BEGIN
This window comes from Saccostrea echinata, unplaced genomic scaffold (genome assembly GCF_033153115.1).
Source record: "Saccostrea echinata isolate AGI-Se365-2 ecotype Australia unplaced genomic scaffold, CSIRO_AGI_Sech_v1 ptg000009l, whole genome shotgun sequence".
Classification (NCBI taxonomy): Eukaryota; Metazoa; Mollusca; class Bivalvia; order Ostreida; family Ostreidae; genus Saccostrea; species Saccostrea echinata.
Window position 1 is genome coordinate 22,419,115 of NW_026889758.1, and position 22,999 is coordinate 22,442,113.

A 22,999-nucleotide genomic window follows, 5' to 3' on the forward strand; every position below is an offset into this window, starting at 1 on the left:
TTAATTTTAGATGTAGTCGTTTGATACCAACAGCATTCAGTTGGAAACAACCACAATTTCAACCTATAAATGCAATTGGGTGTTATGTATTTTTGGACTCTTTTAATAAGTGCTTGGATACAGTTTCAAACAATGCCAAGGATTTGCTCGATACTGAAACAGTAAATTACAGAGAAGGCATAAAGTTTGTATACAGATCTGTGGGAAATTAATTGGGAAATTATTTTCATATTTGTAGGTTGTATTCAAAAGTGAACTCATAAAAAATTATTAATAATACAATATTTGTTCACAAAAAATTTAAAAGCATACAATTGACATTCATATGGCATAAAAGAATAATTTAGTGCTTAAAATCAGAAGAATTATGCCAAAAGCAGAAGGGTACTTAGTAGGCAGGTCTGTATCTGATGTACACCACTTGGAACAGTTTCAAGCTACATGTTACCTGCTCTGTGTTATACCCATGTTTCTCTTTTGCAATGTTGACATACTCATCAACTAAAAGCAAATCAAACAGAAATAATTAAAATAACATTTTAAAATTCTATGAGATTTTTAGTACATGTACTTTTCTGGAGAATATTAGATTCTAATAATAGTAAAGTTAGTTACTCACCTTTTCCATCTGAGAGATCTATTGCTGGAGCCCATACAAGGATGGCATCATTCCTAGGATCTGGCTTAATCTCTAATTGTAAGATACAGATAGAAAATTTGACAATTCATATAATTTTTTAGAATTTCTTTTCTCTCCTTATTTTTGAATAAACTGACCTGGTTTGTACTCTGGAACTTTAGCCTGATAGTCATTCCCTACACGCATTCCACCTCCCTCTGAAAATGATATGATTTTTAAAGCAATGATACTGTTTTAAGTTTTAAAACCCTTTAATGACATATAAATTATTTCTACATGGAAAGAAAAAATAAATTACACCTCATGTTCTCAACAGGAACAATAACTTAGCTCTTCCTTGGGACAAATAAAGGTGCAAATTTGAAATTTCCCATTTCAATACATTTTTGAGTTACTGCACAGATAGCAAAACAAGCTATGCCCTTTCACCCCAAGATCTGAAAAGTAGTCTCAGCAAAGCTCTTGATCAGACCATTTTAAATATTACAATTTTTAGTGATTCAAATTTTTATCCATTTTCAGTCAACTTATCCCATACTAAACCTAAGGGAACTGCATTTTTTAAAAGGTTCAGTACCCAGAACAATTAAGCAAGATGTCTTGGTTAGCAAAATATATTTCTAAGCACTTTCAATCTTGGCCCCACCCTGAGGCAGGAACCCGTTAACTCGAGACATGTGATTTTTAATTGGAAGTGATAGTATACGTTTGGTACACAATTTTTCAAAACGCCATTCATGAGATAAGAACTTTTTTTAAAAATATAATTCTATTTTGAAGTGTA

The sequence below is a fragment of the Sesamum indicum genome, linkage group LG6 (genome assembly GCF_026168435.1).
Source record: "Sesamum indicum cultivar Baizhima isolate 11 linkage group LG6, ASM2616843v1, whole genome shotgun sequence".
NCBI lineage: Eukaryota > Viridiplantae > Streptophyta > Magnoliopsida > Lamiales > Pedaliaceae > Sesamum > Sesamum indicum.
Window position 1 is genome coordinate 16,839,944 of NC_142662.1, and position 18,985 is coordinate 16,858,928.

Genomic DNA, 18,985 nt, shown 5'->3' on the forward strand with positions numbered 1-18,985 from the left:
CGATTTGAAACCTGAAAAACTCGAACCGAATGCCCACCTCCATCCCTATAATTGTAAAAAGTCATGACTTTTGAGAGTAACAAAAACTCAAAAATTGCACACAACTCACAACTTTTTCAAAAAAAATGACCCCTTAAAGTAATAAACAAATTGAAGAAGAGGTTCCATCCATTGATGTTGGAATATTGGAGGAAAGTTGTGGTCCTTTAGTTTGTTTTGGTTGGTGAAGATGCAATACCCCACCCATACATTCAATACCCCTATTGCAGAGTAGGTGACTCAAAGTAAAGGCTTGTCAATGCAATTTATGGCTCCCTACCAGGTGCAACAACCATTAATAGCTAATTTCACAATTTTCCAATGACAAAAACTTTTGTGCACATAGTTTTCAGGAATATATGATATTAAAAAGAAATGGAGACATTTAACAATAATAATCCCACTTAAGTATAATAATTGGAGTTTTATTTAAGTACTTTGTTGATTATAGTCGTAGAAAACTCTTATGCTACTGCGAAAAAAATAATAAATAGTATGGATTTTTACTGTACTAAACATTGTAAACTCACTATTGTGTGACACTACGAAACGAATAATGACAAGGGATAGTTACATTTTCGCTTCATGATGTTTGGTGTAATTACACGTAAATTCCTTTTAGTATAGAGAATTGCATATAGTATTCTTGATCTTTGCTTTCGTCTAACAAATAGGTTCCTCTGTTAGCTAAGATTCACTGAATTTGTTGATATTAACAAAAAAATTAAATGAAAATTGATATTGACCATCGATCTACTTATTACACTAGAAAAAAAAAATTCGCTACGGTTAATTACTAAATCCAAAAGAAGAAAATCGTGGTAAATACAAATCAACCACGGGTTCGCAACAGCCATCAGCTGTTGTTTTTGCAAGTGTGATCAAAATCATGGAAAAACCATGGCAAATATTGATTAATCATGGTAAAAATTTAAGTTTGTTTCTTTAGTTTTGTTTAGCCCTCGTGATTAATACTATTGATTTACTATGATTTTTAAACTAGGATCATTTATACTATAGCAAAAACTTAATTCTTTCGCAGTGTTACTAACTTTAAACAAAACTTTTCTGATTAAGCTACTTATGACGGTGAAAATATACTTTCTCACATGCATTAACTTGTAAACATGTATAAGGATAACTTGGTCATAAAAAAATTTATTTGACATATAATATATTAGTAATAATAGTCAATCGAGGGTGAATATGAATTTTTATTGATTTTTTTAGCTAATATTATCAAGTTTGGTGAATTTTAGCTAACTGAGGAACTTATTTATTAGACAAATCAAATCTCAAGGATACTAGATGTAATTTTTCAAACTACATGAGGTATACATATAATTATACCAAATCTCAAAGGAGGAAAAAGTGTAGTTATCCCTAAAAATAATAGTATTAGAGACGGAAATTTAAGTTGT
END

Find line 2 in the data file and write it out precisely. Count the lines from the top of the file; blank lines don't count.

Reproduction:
Source record: "Saccostrea echinata isolate AGI-Se365-2 ecotype Australia unplaced genomic scaffold, CSIRO_AGI_Sech_v1 ptg000009l, whole genome shotgun sequence".